Experts on Saturday listed inconsistencies in relevant policies as the main impediment to smooth flow of foreign direct investment (FDI) into the country.
They suggested bringing holistic reforms of policies concerning tax, trade and investment.
Taking part in a virtual discussion, they urged the government to upgrade the policies and make them much more predictable for both local and overseas investors.
Terming the FDI important for bringing the latest technologies at the local level, they laid emphasis on innovations and exercise of the best corporate practices. These would help develop inward and backward linkage industries locally as a spill-over effect.
The Economic Development Research Organisation (EDRO) arranged the virtual discussion where economists, bankers and development activists took part.
The online discussion titled “FDI Situation in Bangladesh, Problems and Prospects by Covid 19” was moderated by EDRO research associate M Helal Ahmed Jony.
The participants suggested giving more attention to FTA (free trade agreement) along with adoption of the Asia-centric investment policy as most FDI now comes from China and Hong Kong.
Speaking at the event, executive director of Policy Research Institute (PRI) Dr Ahsan H Mansur said Bangladesh is far behind its major competitors like Vietnam, Cambodia and Malaysia in terms of doing business, competitiveness and logistics indexes.
As a result, Bangladesh failed to link itself in the Asian value chain, he said.
“Trade policy is not investment-friendly here. It has created a highly protective regime. So, local companies are more interested in the domestic market rather than the international one,” said the economist.
Dr Mansur said that the ratios of both import to GDP and export to GDP have been falling continuously, but the trend cannot be addressed unless investment in the export sector is increased significantly.
“We cannot do this because of our trade regime which signals us that domestic trading is more profitable than going for export,” he added.
He suggested reshaping the tariff policy in a way so that the investors take the interest to come to Bangladesh.
Senior research fellow of Bangladesh Institute of Development Study (BIDS) Dr Nazneen Ahmed said foreign investors normally invest in a country for a longer period of time.
“But policies in our country change too frequently, making it difficult for the global investors. They (investors) want a predictable policy framework under which they can make business plans for a longer time,” she added.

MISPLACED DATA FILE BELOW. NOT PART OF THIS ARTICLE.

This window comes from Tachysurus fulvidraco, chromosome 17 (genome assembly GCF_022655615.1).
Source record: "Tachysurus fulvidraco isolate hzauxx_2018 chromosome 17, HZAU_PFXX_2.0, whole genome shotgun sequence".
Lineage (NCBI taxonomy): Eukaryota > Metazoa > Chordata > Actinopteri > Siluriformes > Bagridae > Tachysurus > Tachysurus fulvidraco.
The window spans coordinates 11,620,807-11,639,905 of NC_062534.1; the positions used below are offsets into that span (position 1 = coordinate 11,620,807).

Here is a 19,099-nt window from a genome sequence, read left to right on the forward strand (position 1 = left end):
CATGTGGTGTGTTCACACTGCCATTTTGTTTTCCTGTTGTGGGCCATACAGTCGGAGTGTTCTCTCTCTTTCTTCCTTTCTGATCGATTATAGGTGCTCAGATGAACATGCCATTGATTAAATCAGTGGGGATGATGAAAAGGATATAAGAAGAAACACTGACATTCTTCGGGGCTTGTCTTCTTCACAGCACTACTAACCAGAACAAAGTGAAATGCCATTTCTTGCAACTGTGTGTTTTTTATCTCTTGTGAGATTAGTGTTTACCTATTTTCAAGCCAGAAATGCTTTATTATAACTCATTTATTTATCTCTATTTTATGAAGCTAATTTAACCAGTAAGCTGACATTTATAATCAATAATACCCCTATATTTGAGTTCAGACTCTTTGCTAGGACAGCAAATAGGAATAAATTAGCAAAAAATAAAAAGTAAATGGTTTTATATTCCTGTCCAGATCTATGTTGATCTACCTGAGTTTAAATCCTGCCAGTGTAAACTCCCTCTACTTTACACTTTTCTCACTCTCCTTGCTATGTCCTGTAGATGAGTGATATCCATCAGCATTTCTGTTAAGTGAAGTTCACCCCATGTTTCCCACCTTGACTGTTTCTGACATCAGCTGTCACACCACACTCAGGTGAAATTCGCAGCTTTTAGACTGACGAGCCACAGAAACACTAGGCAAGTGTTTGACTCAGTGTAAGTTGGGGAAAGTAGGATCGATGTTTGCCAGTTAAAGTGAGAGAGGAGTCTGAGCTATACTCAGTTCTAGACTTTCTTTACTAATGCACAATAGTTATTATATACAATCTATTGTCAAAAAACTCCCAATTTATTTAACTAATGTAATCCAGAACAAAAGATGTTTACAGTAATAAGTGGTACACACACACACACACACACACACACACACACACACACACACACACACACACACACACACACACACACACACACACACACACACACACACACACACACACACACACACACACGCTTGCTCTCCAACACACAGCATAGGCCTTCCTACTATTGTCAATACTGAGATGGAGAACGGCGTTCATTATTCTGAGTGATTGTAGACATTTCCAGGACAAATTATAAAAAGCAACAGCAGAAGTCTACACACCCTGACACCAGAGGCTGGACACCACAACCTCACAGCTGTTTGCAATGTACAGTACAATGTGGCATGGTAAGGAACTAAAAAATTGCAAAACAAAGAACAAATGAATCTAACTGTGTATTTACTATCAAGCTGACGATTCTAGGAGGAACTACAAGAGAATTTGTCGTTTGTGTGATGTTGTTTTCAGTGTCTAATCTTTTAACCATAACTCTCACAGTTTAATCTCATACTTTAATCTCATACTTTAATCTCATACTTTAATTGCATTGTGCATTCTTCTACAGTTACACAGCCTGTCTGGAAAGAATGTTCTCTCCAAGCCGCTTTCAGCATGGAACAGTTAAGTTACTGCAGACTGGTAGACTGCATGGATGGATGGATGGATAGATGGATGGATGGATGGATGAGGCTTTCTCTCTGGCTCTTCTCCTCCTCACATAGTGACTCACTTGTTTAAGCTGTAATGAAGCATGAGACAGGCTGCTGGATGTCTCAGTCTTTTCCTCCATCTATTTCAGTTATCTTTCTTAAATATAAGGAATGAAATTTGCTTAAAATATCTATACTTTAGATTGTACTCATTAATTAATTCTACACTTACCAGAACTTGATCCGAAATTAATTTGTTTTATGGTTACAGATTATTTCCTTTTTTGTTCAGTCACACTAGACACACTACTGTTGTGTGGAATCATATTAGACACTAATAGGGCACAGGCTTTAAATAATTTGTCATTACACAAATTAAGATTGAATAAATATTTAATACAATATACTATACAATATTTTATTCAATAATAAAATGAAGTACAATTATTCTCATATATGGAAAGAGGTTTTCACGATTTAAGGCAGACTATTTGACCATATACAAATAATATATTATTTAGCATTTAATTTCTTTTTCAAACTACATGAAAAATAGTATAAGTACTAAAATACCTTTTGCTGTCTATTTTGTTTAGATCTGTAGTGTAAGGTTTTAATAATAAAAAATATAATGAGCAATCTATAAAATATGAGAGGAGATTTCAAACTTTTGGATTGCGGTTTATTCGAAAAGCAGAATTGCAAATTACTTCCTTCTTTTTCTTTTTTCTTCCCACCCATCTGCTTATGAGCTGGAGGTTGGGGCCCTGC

She also emphasised on bringing reforms in the existing bankruptcy act and company act, allowing investors to open or liquidate a business smoothly.
Legal economist and vice president of International Business Forum of Bangladesh MS Siddiqui said global logistic companies wanted to come to Bangladesh with their infrastructure, but one clearing and forwarding agent went to the High Court challenging the move.
And, the High Court issued an injunction that no overseas logistic company can make 100 per cent investment in the country’s logistic area, he said.
“Why we are blocking the road for foreign investors. We need to make it open and we should follow investment policies pursued by China or others who are successful in attracting FDI,” he added.
Associate professor at the department of economics of Rajshahi University Dr Farid Khan said inward and backward linkage industry are being developed based on FDI alongside transfer of skills and technology.
“It creates jobs for many. So, we should encourage FDI treating it as an important tool for poverty alleviation,” he added.
Terming slow dispute settlement procedure as one of the key impediments for the international investors, banker and economic analyst Md. Mazadul Haque suggested formulation of a special tribunal to ensure quick disposal of investment-related disputes.
Dr Shah Md Ahsan Habib of Bangladesh Institute of Bank Management and EDRO research director Dr Md Nazmus Sadekin also spoke at the online discussion.